The new cast of ‘Harry Potter’ in the West End on making magic onstage

David Ricardo-Pearce and Ellis Rae, who play Harry Potter and Albus Potter in the stage show, share why their characters are so relatable to audiences.

Suzy Evans
Suzy Evans

David Ricardo-Pearce and Ellis Rae had never seen Harry Potter and the Cursed Child before joining the West End company as the titular wizard and his youngest son Albus.

Rae avoided the play since Albus was a dream role, and he didn’t want to see another actor’s portrayal. Ricardo-Pearce, meanwhile, is a busy, working father – not unlike Harry in the play – and hadn’t found the time. Now, they’re bringing the wizarding world to life at London’s Palace Theatre.

“You do feel a bit of a responsibility to keep the show brilliant,” Ricardo-Pearce says. “And you feel like you have to give your heart to it and commit to the magic, which is not the stage magic, but the magic of telling the story. [Audiences] want to be transported into the world of Harry Potter for a few hours.

The pair joined the cast at the end of 2023, and they sat down with London Theatre backstage at the Palace Theatre to talk about the story, the show’s staying power, and how they relate to their characters.

What was your relationship with the Harry Potter series before joining the company?

Ellis Rae: I was brought up on a diet of Harry Potter with the books and the films. It was always a world that my family and I have been obsessed with. When I discovered the play, I fell in love with that even more.

David Ricardo-Pearce: I remember when the books came out, I was in my late teens, and I started reading The Philosopher’s Stone. I just remember thinking, ‘this is really good.’ The way that [J.K. Rowling] created an entire imaginary universe that runs in parallel to our universe.

How does your relationship to the original series affect how you approach the roles onstage?

Ricardo-Pearce: When I accepted the job, the first thing I did was reread the books. It’d be a bit mad not to do that when you've got an entire backstory written for your character.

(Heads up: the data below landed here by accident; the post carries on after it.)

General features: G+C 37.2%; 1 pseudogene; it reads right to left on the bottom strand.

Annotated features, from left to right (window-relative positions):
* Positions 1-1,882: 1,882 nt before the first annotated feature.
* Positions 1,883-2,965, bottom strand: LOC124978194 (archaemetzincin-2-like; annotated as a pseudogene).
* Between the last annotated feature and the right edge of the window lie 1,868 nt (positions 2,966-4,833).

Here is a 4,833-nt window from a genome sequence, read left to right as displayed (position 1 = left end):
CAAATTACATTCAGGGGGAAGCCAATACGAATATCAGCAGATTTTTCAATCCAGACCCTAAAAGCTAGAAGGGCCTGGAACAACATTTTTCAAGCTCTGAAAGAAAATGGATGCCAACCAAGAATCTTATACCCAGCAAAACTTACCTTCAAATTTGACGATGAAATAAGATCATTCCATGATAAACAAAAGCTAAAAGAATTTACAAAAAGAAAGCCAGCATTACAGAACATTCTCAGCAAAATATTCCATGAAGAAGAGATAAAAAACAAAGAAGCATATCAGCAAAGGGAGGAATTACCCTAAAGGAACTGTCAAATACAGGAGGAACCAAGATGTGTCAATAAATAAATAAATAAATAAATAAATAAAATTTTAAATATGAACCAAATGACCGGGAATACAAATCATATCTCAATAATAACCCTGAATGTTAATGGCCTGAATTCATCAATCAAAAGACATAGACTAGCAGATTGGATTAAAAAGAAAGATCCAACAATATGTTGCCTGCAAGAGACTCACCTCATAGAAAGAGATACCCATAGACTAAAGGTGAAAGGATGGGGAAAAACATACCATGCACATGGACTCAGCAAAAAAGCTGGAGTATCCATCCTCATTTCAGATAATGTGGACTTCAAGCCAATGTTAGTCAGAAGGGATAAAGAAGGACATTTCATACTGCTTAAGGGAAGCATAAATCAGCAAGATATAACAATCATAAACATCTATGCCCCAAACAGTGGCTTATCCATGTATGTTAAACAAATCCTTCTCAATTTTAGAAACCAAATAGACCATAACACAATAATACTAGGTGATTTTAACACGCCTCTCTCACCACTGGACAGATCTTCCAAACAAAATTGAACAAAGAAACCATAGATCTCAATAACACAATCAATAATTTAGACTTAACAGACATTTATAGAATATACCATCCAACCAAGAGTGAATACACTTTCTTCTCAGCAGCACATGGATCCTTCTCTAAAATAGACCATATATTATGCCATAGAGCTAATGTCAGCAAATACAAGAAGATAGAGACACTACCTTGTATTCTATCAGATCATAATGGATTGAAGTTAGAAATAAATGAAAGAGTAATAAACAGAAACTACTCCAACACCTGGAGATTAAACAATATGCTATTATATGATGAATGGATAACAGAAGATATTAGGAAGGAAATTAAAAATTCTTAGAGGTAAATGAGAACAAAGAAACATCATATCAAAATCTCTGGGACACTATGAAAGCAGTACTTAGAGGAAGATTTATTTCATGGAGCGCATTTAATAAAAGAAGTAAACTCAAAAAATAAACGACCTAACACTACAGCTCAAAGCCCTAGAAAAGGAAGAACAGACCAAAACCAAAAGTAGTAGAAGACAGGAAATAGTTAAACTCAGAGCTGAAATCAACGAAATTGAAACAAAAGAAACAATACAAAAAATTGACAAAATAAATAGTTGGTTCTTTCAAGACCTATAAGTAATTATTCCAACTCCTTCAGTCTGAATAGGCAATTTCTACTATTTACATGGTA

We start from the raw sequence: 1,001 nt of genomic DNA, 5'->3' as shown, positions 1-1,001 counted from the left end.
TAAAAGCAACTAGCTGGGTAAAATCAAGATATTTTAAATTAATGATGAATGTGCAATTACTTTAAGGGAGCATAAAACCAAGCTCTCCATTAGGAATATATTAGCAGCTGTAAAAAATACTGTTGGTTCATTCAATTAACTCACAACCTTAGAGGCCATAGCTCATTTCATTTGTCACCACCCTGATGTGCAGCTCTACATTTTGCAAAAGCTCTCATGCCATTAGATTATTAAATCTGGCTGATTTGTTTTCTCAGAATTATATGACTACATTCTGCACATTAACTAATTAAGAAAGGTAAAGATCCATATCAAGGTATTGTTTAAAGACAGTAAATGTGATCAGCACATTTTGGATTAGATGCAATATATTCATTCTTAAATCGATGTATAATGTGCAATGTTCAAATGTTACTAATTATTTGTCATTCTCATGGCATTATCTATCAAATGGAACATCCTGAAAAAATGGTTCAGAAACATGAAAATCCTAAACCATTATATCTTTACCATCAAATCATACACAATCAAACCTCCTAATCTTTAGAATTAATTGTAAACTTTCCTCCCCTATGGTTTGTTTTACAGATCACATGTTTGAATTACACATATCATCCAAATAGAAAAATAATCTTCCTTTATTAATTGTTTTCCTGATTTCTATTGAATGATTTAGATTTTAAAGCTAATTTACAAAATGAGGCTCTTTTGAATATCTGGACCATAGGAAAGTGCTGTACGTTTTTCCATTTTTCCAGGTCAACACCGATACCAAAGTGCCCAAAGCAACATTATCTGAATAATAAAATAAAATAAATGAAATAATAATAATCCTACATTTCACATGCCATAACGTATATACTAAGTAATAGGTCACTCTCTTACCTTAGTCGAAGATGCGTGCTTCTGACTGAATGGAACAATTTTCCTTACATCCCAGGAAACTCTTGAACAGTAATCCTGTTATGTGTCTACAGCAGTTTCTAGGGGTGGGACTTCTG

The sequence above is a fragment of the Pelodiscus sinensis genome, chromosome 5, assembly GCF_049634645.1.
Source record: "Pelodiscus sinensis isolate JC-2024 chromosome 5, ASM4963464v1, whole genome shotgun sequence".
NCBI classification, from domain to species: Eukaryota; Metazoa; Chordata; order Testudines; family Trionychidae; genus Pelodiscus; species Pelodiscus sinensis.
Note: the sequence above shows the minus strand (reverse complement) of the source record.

Rae: I made a conscious effort not to [reread the books] because if Albus knew all of Harry's history and all of his past trials and tribulations and how tough he found his childhood, then half of the play wouldn't have happened.

How did you two go about forming the father/son bond?

Ricardo-Pearce: It's interesting because [the characters] really struggled to bond. We do get on very well as people, but if we were best mates, that might be harder.Instinctively, in a rehearsal room, you start playing out the relationships that your characters have with each other on stage in a very strange way.

The show has been playing the West End for several years now. What was it like joining the company?

Rae: It’s a huge show. It's a beloved show, and I'm sure there's a lot of pressure that comes with that. But this company was such a large recast, that it almost felt like we were starting from scratch; it felt like a new piece. It hasn't felt like we're filling any shoes. It's just been a whole new process.

Ricardo-Pearce: It’s such an interesting process, because you're coming into a show that's formed already, so you're not going to remake the wheel. All of that technical stuff is set, so you don't get to make it. But you do, within that framework, get to be your own version of the characters.

Do you relate to the characters?

Ricardo-Pearce: It’s a very moving play for the parent-child relationship. And there's an awful lot that I personally feel with my relationship with my own children and with my relationship with my parents. It really does touch on some universal things about being a parent and being a child.

Rae: Maybe not to the same extremes, but my family and I went through very similar things when I was a teenager. I really struggled in school, and Albus and his decisions and his connection with his dad, and that miscommunication, I could really relate to and really root for them to try and find some common ground.

Most people might not expect such a heartfelt family story when coming to see Harry Potter onstage. What do you hope audiences take away from the show?

Ricardo-Pearce: Most people in the world haven't seen Harry Potter and the Cursed Child. So for like 95 percent of our audience, it's their first time seeing it. Sometimes it's their first show ever. It’s important to remember that. Because you can get a bit casual about, but for the people watching it is their first time seeing that story. It's special to them.

Rae: You can pick out many people from the books and also the play, that remind you of somebody you've met in your life. It's got so many human elements for people to relate to. It's just happening inside this amazing wizarding world.

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This article appears in the March issue of London Theatre Magazine.

Photo credit: Polly Frame, David Ricardo Pearce, and Ellis Rae. (Photo by Manuel Harlan)

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